Move [Part VIII]

Marianne was afraid for the first time in days. That is to say, she was consciously afraid – her muscles, whether she knew it or not, had been clenched in a sort of animal fear ever since she had first woken up in that cold steel room. But this was different. Marianne had gotten used to the routine of this place, these facilities in which she acted as lab-rat. Her mind was constantly ticking away and her plan was slowly forming during those short spans of time when she knew she wasn’t monitored as closely.

She was unprepared, therefore, for what was currently taking place. She had come to think of Miss Flanders as a scientist; pure, precise and utterly ruthless when it came to her experiments, one of which was Marianne, Adept [for she had been promoted from Novice apparently] #824. Marianne wasn’t ready for Miss Flanders to come into her room, sit down, and try to chat with her.

When Miss Flanders had entered, Marianne froze in what she had been doing. A panic that she had been discovered rose in her, for she had just been making her usual rounds of the room, jogging, trying to see if she could detect any more cameras in there. She jogged so as to have excuse in case she was asked what she was doing, taking rounds and rounds of the room as she did – exercise, she would reply. She promptly forgot this excuse, however, as the fear of Miss Flanders’ entrance erupted in her mind.

Miss Flanders didn’t ask a thing about what Marianne was doing. She didn’t speak for several minutes, but just sat down on the vacant bed in the room and stared politely at Marianne. Marianne couldn’t help noticing that Miss Flanders’ pupils were very wide, so her eyes looked blacker than ever. She also detected a strange smell about the woman, though she couldn’t explain what it was.

When Miss Flanders opened her mouth and asked Marianne the question, in a false, bubbly voice, Marianne knew that things were only going to get worse from now on, and she had to sit down on her bed to stop her legs from buckling completely.

“So, Marianne, what’s your mom like?” Miss Flanders asked.

“Wh-why? Why are you asking that?” Marianne was thinking furiously, trying to figure out what was happening here. She guessed by now how the Set worked, and she was chilled to her very bone at the thought of what they might do to her mother.

“Oh, I just want to know what you think of her. I mean, dear, all our other volunteer subjects talk about their families all the time,” Miss Flanders’ cheery voice was somehow much scarier than her normal, deep, musical and threatening voice. “You, however, seem rather quiet on the subject. You haven’t, for instance, asked to go home since those first few days.”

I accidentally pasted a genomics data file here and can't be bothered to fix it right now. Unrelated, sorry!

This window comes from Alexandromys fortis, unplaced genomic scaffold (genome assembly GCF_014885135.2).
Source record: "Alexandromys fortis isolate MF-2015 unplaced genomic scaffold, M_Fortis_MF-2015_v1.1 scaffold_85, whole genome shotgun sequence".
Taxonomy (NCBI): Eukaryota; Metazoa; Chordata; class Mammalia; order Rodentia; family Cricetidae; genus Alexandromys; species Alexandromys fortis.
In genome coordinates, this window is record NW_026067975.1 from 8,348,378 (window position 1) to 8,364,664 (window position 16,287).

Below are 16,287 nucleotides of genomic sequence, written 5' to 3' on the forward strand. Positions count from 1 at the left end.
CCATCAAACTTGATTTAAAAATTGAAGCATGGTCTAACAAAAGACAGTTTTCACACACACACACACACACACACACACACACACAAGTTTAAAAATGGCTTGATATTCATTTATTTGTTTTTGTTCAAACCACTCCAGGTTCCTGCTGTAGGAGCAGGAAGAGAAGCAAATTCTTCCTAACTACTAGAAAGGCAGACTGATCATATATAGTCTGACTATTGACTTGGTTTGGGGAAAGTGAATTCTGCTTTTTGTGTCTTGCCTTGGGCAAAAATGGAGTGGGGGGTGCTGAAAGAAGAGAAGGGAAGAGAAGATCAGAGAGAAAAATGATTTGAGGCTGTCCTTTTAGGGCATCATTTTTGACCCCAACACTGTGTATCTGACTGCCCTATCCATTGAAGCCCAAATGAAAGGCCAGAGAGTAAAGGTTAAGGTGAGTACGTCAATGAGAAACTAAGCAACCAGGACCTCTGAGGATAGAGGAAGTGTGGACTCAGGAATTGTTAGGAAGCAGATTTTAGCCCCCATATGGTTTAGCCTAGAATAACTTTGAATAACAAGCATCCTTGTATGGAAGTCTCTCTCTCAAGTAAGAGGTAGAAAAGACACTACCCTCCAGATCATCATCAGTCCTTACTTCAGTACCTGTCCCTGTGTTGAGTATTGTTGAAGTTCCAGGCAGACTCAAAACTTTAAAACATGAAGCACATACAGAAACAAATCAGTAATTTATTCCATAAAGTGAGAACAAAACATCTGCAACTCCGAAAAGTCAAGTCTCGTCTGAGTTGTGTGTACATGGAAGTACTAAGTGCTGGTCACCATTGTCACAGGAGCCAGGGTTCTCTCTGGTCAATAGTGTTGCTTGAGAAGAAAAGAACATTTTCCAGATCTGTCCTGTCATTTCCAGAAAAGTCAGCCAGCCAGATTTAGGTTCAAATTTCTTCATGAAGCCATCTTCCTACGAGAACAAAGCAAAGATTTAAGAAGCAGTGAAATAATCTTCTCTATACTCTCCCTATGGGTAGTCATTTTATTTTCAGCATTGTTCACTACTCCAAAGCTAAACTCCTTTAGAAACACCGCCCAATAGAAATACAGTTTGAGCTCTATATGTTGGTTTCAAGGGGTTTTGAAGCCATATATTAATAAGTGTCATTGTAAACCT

“Your OTHER volunteer subject? Meaning you think I’ve volunteered for this?” Marianne tried to take the subject away from her mother, but wasn’t sure whether or not Miss Flanders would see through this.

“Yes, you did. You applied, you got accepted, you signed the papers. Now, what about your mother?”

Marianne gulped. She knew that what was coming wouldn’t be a pleasant interview. She’d lie as well as she could, tell Miss Flanders that she absolutely loathed her mother, tell her whatever it took to try and convince her of that. She knew the truth though. She knew that they were planning something to do with her mother. As she lied fluidly to Miss Flanders, Marianne was speed-thinking, trying to figure out her plan and how she could carry it out quicker than she had intended. She resolved, as Miss Flanders raised her eyebrows in disbelief at Marianne’s lies, to begin practicing.

I’ll practice every night if I have to, she thought to herself. We’ll see how they like a taste of defiance soon enough.

Insperation in Unlikely Places

Boredom is the best inspiration there is to look around and see things you’d never look at otherwise, things you’d take absolutely no interest in. I discover this time and again when I’m in situations that I think at first I’d rather not be in. Today, as a cashier in my voluntary role at the convention I’ve been at for the past few days, I had one of the moments where I realized this. With nothing better to do, I took to people watching. Ah, the things you see!

A girl sitting on her father’s shoulders, obliviously sucking her thumb and looking curiously and bright-eyed around at people, while her father is fighting with her mother on the phone. A man, looking strangely at a volunteer, going up to her and asking for something and insisting on shaking her hand at the end of their talk, giving her a shifty-eyed look. A woman in a flowing maroon dress walking with her arms linked with those of her two friends, happily conversing and laughing with them, while pausing every now and then to give orders to people- she is one of the supervisors of the volunteers.

So many little stories happening all at once, all so full of emotions – anger, love, happiness, misery and agression. All these things happening in one not-so-large hall, all at the same time, and no one notices. No one will ever know just how many stories and events were going on that day, that minute even, all at the same time.